Frontal Behavioral Symptoms in Prader-Willi Syndrome
Prader-Willi syndrome (PWS) is a genetically determined neurodevelopmental disorder characterized by marked obesity and peculiar behavioral features, which are the major causes of morbidity and mortality in PWS. The most remarkable behavioral feature in PWS is hyperphagia and it has been the major focus of much of the research to date. Persons with PWS also show behavioral symptoms that are not related to food. These include temper tantrums, uncontrollable impulse, aggressive behavior, lability of mood, and compulsive behavior. These behavioral features in PWS are strikingly similar to behavioral symptoms of patients with frontal pathologies affecting the orbitofrontal cortex (OFC). In addition, previous neuroimaging studies have reported that individuals with PWS had changes in regional activity in some brain regions including the OFC. To investigate how frequently individuals with PWS manifest frontal behavioral symptoms, we surveyed the prevalence of eating behavioral features as well as noneating ones (stereotypy and collecting behavior) in PWS by using assessment tools developed originally for patients with frontal pathologies. These behavioral features were highly prevalent in individuals with PWS, and the severity of each domain of eating behavior was significantly correlated with that of stereotypy and collecting behavior. Our findings along with those of some previous studies suggest that behavioral features in PWS are likely to be associated with the dysfunction of the OFC and its related areas. The elucidation of the pathophysiological basis of the behavioral symptoms of PWS would provide a clue to the treatment of these symptoms, as well as throw light on the mechanisms underlying the similar abnormal behavior involved in pathological overeating and obesity.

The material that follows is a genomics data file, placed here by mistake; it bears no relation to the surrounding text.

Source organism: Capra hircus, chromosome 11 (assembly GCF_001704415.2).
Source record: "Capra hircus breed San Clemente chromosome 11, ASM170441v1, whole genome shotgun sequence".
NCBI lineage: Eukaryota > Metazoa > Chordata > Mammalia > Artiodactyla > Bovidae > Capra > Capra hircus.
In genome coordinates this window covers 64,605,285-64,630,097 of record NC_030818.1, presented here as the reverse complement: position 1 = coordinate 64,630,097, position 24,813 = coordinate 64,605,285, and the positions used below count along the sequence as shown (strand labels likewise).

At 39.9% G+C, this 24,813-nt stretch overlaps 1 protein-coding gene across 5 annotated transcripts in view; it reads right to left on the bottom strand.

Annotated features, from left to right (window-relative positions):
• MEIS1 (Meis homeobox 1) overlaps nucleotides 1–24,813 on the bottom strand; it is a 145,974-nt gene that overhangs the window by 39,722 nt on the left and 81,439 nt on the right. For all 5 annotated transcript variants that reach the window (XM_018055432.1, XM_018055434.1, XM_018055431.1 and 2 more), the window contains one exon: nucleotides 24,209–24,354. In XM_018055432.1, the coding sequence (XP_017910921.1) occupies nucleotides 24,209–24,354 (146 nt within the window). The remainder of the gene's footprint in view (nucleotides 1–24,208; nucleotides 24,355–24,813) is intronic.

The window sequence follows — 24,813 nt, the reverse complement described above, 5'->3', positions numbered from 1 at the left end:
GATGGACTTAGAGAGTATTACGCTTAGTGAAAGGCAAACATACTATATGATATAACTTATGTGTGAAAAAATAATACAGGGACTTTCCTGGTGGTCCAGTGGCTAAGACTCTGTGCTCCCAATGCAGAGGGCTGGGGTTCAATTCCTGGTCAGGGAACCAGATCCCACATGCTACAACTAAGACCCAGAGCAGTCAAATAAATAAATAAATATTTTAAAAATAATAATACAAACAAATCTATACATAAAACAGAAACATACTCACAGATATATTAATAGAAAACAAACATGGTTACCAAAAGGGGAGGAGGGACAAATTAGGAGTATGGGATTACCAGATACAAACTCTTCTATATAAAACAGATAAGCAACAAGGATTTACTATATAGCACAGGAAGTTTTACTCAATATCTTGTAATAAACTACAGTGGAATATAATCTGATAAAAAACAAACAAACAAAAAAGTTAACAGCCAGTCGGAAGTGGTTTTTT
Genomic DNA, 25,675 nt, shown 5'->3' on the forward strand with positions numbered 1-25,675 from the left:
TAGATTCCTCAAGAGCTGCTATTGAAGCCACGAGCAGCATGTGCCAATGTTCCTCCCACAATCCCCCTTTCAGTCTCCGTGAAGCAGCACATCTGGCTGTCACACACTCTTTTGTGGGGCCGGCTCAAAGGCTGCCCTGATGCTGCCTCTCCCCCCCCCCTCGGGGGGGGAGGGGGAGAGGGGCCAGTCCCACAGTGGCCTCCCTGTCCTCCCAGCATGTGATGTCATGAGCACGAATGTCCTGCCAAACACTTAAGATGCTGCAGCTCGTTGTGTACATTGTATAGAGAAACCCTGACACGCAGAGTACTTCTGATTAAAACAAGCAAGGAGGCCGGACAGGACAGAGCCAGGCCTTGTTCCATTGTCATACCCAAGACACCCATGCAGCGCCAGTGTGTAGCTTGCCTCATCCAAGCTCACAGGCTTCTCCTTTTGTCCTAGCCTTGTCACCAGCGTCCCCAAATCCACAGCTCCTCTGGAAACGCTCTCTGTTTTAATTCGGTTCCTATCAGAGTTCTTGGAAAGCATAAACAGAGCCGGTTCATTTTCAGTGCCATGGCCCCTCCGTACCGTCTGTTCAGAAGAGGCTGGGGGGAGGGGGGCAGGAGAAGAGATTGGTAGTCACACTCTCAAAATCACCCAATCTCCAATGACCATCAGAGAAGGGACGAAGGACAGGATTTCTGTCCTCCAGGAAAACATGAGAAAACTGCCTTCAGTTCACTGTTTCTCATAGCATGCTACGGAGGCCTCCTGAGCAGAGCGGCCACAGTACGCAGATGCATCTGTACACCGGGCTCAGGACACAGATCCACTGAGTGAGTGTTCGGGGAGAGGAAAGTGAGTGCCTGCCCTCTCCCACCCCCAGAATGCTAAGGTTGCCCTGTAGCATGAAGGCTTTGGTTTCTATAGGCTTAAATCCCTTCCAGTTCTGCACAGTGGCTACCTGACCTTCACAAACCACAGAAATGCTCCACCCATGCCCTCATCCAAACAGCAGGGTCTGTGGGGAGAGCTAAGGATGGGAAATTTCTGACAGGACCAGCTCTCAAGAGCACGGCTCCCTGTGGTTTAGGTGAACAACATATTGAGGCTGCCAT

KeywordsBehavioral Feature Behavioral Symptom Frontotemporal Dementia Compulsive Behavior Sweet Food
Magnetic resonance imaging
Positron emission tomography
We thank Mayumi Shinohara of the Department of Behavioural Neurology and Cognitive Neuroscience, Tohoku University Graduate School of Medicine, for help with collecting the data and Professor Kousaku Ohno of the Division of Child Neurology, Faculty of Medicine, Tottori University, for valuable advice. We also would like to express many thanks to persons with PWS and their families who participated in our study and the members of the Japan PWS Society, Takenoko No Kai.